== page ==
Frequently Asked Questions About Designing a Light-Filled Contemporary Kitchen

  1. How do you achieve the light and bright contemporary look on a budget?

Use light color schemes, economical floor materials like vinyl plank, open up existing walls, add glass cabinet doors, and opt for less ornate transitional style fixtures for a contemporary look without the price tag.

  1. What window treatments work best for light-filled kitchens?

Sheer curtains, solar shades, or translucent roller shades allow light to stream through while providing a soft sense of privacy and UV protection.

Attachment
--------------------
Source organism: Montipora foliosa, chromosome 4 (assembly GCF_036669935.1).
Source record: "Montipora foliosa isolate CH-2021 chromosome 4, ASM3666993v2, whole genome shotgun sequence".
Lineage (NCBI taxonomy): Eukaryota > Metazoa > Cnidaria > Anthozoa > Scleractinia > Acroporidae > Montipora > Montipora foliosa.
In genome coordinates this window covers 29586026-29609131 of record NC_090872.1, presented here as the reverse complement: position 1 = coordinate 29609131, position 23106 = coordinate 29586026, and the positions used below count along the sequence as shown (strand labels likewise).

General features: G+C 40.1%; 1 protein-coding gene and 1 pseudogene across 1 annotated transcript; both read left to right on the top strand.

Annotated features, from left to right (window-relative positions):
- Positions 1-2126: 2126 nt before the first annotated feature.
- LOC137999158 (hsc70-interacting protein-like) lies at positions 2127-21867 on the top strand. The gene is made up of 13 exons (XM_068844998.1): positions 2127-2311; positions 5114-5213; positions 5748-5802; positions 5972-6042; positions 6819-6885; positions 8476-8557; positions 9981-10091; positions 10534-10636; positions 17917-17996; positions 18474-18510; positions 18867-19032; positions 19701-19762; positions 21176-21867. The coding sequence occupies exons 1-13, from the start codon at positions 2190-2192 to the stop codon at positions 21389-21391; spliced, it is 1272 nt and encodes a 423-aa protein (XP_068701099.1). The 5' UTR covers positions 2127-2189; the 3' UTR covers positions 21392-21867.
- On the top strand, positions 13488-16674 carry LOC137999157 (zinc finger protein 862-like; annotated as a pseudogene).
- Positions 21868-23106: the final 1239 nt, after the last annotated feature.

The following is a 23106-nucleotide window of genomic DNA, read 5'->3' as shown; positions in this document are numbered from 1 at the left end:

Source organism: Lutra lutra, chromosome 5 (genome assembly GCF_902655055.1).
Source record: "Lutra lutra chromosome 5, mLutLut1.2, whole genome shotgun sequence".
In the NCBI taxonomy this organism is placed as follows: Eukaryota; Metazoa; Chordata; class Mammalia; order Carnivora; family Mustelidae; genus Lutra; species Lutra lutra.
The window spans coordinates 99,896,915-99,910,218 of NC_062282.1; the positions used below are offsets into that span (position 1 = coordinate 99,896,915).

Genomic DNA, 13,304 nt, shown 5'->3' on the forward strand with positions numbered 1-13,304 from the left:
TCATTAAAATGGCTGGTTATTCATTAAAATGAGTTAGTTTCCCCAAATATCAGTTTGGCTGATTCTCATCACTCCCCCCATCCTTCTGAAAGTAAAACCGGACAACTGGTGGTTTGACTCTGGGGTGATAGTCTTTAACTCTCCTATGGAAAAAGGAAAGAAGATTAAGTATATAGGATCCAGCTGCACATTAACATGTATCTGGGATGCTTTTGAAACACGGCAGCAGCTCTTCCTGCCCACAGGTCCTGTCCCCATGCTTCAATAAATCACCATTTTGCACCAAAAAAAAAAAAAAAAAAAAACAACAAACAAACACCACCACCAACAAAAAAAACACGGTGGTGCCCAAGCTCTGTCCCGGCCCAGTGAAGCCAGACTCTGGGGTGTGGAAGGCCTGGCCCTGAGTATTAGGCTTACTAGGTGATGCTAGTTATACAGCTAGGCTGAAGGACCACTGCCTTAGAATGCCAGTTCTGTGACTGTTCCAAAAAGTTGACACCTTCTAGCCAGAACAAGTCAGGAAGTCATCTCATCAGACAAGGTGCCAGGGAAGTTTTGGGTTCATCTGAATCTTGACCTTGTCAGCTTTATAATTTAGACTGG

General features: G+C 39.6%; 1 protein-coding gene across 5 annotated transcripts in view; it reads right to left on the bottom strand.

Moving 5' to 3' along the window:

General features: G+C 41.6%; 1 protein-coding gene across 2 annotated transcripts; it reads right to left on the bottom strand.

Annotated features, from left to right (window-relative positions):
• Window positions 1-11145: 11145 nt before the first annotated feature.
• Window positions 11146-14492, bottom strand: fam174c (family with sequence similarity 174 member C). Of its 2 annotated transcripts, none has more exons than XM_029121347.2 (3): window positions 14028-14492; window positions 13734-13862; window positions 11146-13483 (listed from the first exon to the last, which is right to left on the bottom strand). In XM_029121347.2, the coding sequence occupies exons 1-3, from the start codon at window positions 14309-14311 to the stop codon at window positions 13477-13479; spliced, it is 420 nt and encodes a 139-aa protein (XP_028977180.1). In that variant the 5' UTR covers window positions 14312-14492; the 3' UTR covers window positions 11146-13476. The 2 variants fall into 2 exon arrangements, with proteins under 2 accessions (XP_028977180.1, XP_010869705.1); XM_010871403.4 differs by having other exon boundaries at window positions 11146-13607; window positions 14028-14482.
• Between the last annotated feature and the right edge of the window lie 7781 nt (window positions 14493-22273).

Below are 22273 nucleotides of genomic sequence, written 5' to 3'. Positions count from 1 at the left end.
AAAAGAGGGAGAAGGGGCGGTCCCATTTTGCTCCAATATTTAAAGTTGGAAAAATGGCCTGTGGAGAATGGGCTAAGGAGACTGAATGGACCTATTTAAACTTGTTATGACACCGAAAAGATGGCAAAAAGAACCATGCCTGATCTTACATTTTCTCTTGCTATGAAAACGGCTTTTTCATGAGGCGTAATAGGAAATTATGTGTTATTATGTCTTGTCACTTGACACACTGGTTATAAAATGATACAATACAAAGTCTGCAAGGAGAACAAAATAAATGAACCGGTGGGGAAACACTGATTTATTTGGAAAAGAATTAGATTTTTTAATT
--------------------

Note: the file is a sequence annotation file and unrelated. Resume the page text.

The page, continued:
1. What about lighting above islands and dining tables?

Linear LED pendant lighting works beautifully above these spaces to distribute task lighting. Choose varied heights and finishes for groups of 3-5 pendants.

  1. How do you clean and care for a light and bright kitchen?

Use microfiber cloths and cleaners that help reduce streaks. Routinely dust decorative open shelves. Keep surfaces clutter-free to maintain the soothing tidy aesthetic.

  1. Should you choose cool or warm light temperatures for contemporary kitchen lighting?

Aim for universal white light temperatures in the 3000K-5000K range. You can always add drama with accent lighting if desired, but the overall scheme should remain bright and neutral.


The right combination of ample windows, minimal visual obstructions, reflective finishes, diverse lighting solutions, and accessorizing allows you to curate a spectacular light-filled contemporary kitchen. Aim for openness, brightness, and simplicity in both design and